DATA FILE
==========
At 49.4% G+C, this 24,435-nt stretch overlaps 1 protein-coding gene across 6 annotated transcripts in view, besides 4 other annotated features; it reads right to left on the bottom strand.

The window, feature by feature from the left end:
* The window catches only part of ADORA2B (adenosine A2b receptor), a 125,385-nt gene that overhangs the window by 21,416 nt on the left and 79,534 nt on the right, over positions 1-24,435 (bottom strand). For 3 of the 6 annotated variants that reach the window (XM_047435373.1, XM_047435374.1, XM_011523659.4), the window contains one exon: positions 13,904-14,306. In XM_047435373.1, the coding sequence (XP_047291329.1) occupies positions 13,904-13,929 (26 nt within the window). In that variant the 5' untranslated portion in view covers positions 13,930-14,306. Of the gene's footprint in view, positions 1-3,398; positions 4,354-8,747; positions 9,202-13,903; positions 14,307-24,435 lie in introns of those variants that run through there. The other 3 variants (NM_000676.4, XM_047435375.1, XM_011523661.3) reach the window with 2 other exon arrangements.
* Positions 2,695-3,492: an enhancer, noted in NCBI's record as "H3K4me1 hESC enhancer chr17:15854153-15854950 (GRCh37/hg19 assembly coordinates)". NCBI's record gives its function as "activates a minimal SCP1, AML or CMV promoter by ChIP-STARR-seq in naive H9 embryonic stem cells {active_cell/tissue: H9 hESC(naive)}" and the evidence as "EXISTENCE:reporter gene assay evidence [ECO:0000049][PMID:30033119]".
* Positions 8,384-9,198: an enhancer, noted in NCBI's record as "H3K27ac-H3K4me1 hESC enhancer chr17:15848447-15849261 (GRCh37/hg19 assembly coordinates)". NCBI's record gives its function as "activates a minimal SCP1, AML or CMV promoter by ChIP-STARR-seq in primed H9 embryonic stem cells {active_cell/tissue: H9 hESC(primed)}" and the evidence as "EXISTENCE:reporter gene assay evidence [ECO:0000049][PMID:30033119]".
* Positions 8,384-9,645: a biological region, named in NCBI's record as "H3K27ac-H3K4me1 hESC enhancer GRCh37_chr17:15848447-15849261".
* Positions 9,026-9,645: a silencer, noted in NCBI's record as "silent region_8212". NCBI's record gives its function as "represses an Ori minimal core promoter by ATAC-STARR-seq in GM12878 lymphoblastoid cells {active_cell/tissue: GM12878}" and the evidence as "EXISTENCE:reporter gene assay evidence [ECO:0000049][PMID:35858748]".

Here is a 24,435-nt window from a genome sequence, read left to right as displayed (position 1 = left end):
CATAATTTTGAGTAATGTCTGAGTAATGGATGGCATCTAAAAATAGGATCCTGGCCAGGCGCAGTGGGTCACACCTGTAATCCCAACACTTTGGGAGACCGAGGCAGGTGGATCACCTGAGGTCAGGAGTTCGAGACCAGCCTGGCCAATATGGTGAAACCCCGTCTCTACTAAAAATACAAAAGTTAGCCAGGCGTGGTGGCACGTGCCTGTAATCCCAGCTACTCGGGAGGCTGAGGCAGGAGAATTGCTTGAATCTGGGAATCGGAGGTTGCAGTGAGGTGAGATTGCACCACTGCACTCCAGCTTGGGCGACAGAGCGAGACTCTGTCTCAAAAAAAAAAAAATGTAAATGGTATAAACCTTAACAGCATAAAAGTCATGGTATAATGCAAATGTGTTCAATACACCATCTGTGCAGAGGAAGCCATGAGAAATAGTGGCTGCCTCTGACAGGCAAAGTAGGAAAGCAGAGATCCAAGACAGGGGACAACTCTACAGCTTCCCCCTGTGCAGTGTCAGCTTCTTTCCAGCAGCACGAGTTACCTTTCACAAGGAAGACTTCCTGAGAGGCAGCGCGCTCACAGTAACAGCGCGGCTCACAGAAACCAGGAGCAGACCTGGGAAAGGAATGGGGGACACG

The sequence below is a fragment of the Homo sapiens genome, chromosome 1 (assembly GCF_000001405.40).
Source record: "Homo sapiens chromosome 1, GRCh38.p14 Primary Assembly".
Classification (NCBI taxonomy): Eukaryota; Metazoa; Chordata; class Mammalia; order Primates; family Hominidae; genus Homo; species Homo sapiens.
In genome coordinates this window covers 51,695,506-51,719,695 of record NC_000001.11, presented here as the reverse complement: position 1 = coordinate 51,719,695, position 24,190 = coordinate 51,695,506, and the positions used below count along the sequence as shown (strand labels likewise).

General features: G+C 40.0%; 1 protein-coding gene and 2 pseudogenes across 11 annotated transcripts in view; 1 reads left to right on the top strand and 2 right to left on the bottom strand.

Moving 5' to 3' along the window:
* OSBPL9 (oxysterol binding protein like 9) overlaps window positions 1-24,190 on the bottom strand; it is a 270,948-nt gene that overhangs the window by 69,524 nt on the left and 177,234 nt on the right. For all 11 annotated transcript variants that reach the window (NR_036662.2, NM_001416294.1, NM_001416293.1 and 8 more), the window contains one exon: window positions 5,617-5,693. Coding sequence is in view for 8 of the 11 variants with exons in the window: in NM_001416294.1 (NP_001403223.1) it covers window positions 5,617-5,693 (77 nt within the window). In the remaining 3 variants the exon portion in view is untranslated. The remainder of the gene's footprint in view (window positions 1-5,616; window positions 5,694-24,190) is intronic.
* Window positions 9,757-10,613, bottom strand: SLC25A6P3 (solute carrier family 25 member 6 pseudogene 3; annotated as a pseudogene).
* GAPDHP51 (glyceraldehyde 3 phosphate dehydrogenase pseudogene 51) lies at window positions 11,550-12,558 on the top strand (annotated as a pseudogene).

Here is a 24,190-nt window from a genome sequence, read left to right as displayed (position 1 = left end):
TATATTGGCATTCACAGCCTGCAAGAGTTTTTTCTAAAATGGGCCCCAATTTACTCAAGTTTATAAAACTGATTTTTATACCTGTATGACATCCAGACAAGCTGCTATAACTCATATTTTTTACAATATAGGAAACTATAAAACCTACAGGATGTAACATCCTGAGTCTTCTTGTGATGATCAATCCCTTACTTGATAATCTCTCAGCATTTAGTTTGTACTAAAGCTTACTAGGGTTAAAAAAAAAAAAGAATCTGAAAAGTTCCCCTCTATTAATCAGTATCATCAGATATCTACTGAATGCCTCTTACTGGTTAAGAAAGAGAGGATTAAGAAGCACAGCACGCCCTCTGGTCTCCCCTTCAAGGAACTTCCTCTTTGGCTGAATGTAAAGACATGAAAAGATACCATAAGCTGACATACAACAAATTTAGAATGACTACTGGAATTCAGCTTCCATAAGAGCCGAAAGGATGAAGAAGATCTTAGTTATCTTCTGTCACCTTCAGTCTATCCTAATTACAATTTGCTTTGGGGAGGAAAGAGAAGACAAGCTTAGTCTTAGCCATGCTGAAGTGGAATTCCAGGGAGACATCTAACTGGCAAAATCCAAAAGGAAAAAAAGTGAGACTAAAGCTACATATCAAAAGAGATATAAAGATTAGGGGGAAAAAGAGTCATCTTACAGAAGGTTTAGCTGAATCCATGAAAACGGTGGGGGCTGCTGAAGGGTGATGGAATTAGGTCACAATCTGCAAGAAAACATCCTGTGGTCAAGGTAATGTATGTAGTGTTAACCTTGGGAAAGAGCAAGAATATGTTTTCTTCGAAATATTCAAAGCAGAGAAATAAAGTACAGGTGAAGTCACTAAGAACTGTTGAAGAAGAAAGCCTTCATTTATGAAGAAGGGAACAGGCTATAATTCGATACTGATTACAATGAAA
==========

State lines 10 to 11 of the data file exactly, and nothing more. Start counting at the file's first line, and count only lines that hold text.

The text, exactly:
The sequence below is a fragment of the Homo sapiens genome, chromosome 1 (assembly GCF_000001405.40).
Source record: "Homo sapiens chromosome 1, GRCh38.p14 Primary Assembly".